• Cafe Racer Factory – La Gjiegjia

    by  • April 26, 2012 • 900SS, Cafe Racer, Motorcycle, SS • 4 Comments

    This is an older build coming from the guys over at Cafe Racer Factory, in the province of Cosenza, Italy. This motorcycle is based on a Ducati 900SS fuel injected model. The name of the build, “La Gjiegjia” pronounced ghiegghia, is based on a local Albanian derogatory slang used in the province of Cosenza. The term ghiegghio is mostly used in a negative way to point out the reputation of certain Albanians as big drinkers (hence the can of Jack Daniels – oil catch can) and the ease with which they used firearms (12-gauge Winchester shells – frame plugs). This motorcycle, was reborn and built in one of these communities, built by the hands of ghiegghie.

    At the front, the headlight was sourced from a Kawasaki Drifter 800 and the instruments have been reduced to a tach from a Harley Davidson and relocated LED’s to the triple clamps. The ignition block has been removed and relocated to a floating triangular aluminum plate located on the right side of the engine where there are two aircraft style buttons, that need to be switched on to get the engine roaring. The electrical harness has been modified extensively, the air temperature sensor has been relocated in front of the airbox and one of the ignition coils has been relocated next to the other one on the left side of the bike. The motorcycle was completely stripped, rear subframe was modified, detabbed and hand finished.

    The wheels were sourced from a Sport 1000, and they were modified in order to be adapted to this build. New bearings, bushings and a machine job for the hubs were necessary for the correct fit. Although the wheels are from a Sport 1000, the gas tank is from the 900SS. The tank has been heavily modified; the shape was changed to fit the overall theme of the bike, and the retro Monza cap was fitted to the right.  The original gas cap opening was closed off and it now offers two breather gas-vapor valves. One of the main focus points on this build is the hand-made genuine leather belt which seems to keep the tank tied to the frame.

    The exhaust manifolds are hand-made from one piece tubular steel with no welds. The collectors are wrapped despite having been painted with black heat-resistant paint. The exhaust system ends with the two SuperTrapp mufflers that are open, and they run underneath and to the right of the rear subframe. The paint work is another focus point on this build, as the finish gives off that retro swag. Attention to detail on the paint work was crucial as careful and delicate work was needed for the right size and proportions of the “old stains”. The choice of colors and the use of flat tones are the perfect choice for this build. Check out the gallery for more pictures.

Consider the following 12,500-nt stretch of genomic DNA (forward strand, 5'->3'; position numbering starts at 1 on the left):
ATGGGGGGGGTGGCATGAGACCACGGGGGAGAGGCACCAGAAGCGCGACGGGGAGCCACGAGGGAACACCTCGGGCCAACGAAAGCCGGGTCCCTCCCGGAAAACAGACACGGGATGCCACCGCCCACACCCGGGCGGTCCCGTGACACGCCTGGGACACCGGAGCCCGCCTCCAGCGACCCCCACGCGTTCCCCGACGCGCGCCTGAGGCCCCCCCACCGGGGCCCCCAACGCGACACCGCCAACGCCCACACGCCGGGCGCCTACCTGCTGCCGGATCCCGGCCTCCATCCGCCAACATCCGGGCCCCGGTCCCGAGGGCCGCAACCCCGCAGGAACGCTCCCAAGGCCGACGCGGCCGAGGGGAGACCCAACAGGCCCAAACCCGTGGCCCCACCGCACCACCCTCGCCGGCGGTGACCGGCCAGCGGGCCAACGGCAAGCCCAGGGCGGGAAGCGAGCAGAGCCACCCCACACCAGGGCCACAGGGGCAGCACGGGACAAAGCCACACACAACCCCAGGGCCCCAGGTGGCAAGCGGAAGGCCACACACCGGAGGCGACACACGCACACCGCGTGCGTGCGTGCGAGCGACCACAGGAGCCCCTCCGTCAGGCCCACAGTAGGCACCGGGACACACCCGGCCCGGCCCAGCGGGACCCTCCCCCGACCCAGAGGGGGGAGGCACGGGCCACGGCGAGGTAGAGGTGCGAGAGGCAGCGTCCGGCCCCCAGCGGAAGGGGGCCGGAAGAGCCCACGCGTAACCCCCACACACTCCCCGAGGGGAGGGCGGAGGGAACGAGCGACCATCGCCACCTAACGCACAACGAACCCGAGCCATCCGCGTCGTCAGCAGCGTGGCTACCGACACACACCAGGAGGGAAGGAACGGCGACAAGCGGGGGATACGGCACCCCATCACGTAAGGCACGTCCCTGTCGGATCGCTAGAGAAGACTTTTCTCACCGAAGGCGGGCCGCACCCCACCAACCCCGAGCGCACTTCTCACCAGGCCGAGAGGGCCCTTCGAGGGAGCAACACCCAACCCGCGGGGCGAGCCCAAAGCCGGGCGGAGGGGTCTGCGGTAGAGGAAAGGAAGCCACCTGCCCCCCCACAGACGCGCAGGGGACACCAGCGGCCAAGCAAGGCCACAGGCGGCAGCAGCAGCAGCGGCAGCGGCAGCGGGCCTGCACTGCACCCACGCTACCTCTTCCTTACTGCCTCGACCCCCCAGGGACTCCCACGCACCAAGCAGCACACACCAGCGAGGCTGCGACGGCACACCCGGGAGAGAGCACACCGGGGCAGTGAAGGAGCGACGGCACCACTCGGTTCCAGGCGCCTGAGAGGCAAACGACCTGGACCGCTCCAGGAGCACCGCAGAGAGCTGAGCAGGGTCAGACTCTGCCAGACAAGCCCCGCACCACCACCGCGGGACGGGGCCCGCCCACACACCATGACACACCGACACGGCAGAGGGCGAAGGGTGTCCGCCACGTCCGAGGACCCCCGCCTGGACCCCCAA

List of Modifications:

    • 900SS fuel injected engine
    • Kawasaki Drifter 800 headlight
    • Harley Davidson tachometer
    • Sport 1000 wheels
    • CRF exhaust headers
    • SuperTrapp mufflers
    • Monza gas cap
    • CRF oil catch can (Jack Daniel’s can)
    • CRF frame plugs (Winchester 12-gauge shells)
    • CRF timing gear Shuriken covers
    • CRF hand-made leather belt
    • CRF reshaped gas tank
    • CRF front fender

    Via: Cafe Racer Culture
    Photos: Cafe Racer Culture  & Eugenio Candreva

    About

    Founder of il Ducatista and avid Ducati fan.

    http://il-ducatista.com

    4 Responses to Cafe Racer Factory – La Gjiegjia

    1. April 26, 2012 at 11:31 pm

      Beautiful machine, thanks for posting

    2. April 27, 2012 at 2:05 pm

      There’s too much going on for my taste. The headlight looks a bit too long. The red grips are distracting. I don’t mind wrapped headers terribly but not on this bike. I understand the look they were going for but I think they missed the mark on execution. Nice write-up though.

      • April 27, 2012 at 2:37 pm

        I know what you’re saying. However there are some elements that I like on this build: the paint scheme, the tank, the leather belt, the jack daniel’s catch can, and the fact that most of the mods were done on a very low budget. It is however a matter of taste and in that matter; de gustibus non est disputandum. Thank you for your kind words.